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Arthur Degner was born in Gumbinnen (Ostpreussen) on March 2, 1888. He was a German painter, graphic artist, and sculptor. From 1906 to 1908 he studied at the Koenigsberg Academy of Arts under Ludwig Dettmann and Otto Heichert. In 1909 he went to Berlin where he was strongly influenced by Lovis Corinth and Max Liebermann. At the suggestion of Paul Cassirer, Degner traveled to Paris in 1910 to show his work in Cassirer’s art gallery. He became a member of the free secession and in 1919 was elected to the executive committee of the Berlin secession. In 1937 six of his works were seized as "degenerate art" and in 1939 he was excluded from the Reich's culture chamber. Degner won numerous prizes for his work over the years and was awarded the Order of Merit on his retirement from the Hochschule für Bildende Künste (University of the Arts) in Berlin. He is represented in the major galleries and museums of Germany. He died in Berlin on March 7, 1972.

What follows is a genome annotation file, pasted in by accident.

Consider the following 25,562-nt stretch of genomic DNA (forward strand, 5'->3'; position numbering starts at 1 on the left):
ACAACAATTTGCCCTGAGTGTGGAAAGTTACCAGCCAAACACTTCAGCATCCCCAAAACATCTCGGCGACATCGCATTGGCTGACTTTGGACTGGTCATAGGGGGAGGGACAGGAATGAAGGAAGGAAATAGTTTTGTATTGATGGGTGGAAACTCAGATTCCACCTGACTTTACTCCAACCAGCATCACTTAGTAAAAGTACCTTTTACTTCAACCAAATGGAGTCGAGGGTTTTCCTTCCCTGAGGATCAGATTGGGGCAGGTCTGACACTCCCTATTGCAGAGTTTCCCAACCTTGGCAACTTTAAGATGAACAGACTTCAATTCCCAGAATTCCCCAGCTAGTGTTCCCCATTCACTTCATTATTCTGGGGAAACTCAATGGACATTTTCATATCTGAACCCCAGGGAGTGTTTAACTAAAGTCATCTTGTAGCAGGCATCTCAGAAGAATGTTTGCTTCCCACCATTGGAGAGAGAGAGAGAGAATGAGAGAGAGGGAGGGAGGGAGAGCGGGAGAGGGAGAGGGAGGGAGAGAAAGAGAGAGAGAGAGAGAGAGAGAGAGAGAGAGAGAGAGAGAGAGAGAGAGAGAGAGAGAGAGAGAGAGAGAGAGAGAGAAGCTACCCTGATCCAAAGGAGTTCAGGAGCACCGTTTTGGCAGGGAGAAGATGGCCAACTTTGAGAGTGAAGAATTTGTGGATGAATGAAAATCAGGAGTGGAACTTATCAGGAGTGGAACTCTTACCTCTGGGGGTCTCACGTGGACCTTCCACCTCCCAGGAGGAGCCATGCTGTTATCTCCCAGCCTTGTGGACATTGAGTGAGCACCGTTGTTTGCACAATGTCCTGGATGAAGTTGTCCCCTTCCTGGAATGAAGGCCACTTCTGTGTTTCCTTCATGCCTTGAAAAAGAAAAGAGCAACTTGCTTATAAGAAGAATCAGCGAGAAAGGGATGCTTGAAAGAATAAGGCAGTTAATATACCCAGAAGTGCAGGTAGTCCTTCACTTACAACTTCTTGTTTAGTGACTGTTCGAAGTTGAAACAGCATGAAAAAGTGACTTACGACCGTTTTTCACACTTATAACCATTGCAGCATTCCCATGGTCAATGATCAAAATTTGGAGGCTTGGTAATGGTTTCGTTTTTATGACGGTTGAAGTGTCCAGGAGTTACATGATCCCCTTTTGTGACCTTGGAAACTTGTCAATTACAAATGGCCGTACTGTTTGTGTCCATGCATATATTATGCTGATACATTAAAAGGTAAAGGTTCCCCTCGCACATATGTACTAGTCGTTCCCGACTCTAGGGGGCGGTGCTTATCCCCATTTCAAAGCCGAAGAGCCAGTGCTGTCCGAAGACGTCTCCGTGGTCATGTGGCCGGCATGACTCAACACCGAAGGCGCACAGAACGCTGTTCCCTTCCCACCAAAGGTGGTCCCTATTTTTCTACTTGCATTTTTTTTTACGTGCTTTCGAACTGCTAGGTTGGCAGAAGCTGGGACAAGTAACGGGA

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Degner, Arthur, 1888-1972: Head of a Man, Leo Baeck Institute Art and Objects Collection, 78.541.
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